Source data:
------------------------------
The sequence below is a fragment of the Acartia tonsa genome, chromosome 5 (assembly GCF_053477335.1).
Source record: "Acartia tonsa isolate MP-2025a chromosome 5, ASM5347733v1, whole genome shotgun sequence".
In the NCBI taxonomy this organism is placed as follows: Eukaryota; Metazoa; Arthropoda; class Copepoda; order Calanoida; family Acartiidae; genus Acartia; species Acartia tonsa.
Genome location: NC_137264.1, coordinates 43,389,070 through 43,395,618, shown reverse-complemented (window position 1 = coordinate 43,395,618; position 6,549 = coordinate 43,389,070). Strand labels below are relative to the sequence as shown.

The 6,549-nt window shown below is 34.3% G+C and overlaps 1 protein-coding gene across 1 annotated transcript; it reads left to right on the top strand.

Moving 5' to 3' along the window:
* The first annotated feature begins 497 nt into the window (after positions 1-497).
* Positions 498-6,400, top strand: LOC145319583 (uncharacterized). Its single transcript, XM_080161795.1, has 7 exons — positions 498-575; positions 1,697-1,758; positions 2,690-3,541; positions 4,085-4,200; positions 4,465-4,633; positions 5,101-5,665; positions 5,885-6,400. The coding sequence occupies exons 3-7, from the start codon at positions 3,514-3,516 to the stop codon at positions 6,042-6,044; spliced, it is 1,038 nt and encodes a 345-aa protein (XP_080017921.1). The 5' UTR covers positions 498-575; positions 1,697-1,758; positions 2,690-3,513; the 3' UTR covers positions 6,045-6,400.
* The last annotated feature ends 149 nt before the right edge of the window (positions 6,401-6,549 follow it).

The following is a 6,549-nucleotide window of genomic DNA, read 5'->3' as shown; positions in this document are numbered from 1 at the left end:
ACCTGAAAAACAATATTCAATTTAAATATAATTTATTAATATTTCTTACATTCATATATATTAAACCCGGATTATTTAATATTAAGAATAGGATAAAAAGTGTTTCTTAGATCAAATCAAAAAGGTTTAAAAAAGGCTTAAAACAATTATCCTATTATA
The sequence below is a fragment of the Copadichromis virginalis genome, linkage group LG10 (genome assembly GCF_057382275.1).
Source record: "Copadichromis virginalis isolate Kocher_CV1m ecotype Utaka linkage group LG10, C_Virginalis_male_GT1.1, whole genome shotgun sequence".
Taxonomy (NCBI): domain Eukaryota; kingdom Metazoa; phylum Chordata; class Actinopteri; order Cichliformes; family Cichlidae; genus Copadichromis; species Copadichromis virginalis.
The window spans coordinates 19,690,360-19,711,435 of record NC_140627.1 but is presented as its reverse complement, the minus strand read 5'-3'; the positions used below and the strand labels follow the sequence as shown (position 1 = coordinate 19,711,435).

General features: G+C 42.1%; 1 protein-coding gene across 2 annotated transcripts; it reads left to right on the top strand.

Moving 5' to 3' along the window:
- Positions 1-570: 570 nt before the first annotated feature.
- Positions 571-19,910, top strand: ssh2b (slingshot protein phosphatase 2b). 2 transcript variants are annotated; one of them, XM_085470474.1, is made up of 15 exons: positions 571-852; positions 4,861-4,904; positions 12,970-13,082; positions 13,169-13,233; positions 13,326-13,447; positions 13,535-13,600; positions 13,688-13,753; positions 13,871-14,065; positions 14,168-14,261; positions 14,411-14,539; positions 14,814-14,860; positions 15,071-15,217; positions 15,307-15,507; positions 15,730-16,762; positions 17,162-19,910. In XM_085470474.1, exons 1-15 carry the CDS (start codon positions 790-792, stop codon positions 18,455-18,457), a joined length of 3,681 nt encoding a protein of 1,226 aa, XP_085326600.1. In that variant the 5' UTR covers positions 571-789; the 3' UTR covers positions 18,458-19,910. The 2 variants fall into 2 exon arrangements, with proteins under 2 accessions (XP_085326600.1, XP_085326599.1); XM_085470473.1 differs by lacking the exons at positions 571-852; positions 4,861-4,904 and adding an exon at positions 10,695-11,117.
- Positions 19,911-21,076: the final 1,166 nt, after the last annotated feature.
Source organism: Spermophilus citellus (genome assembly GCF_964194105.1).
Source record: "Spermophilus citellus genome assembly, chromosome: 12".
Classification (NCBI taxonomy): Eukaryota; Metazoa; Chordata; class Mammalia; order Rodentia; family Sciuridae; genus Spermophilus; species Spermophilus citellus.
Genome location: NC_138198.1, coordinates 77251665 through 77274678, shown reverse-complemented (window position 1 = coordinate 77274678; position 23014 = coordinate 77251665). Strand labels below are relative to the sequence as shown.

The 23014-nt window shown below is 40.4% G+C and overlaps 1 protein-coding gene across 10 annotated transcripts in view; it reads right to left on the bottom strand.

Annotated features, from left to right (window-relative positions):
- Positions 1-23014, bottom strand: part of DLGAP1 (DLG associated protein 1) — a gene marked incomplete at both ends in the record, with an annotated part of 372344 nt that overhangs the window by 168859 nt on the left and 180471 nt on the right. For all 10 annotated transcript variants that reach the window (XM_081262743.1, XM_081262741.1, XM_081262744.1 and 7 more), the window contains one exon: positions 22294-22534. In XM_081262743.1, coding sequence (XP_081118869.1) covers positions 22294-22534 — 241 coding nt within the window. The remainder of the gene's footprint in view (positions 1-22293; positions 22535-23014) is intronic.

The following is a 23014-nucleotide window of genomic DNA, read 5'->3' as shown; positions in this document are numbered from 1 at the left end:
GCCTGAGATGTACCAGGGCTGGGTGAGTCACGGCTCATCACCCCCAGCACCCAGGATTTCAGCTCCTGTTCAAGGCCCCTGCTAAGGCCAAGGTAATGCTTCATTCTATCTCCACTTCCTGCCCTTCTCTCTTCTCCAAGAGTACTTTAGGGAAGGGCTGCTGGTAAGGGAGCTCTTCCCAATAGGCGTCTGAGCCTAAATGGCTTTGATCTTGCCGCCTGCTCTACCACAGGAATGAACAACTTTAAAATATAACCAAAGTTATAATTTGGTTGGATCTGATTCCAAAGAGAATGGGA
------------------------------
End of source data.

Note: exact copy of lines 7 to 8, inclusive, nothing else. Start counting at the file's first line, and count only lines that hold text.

* The first annotated feature begins 497 nt into the window (after positions 1-497).
* Positions 498-6,400, top strand: LOC145319583 (uncharacterized). Its single transcript, XM_080161795.1, has 7 exons — positions 498-575; positions 1,697-1,758; positions 2,690-3,541; positions 4,085-4,200; positions 4,465-4,633; positions 5,101-5,665; positions 5,885-6,400. The coding sequence occupies exons 3-7, from the start codon at positions 3,514-3,516 to the stop codon at positions 6,042-6,044; spliced, it is 1,038 nt and encodes a 345-aa protein (XP_080017921.1). The 5' UTR covers positions 498-575; positions 1,697-1,758; positions 2,690-3,513; the 3' UTR covers positions 6,045-6,400.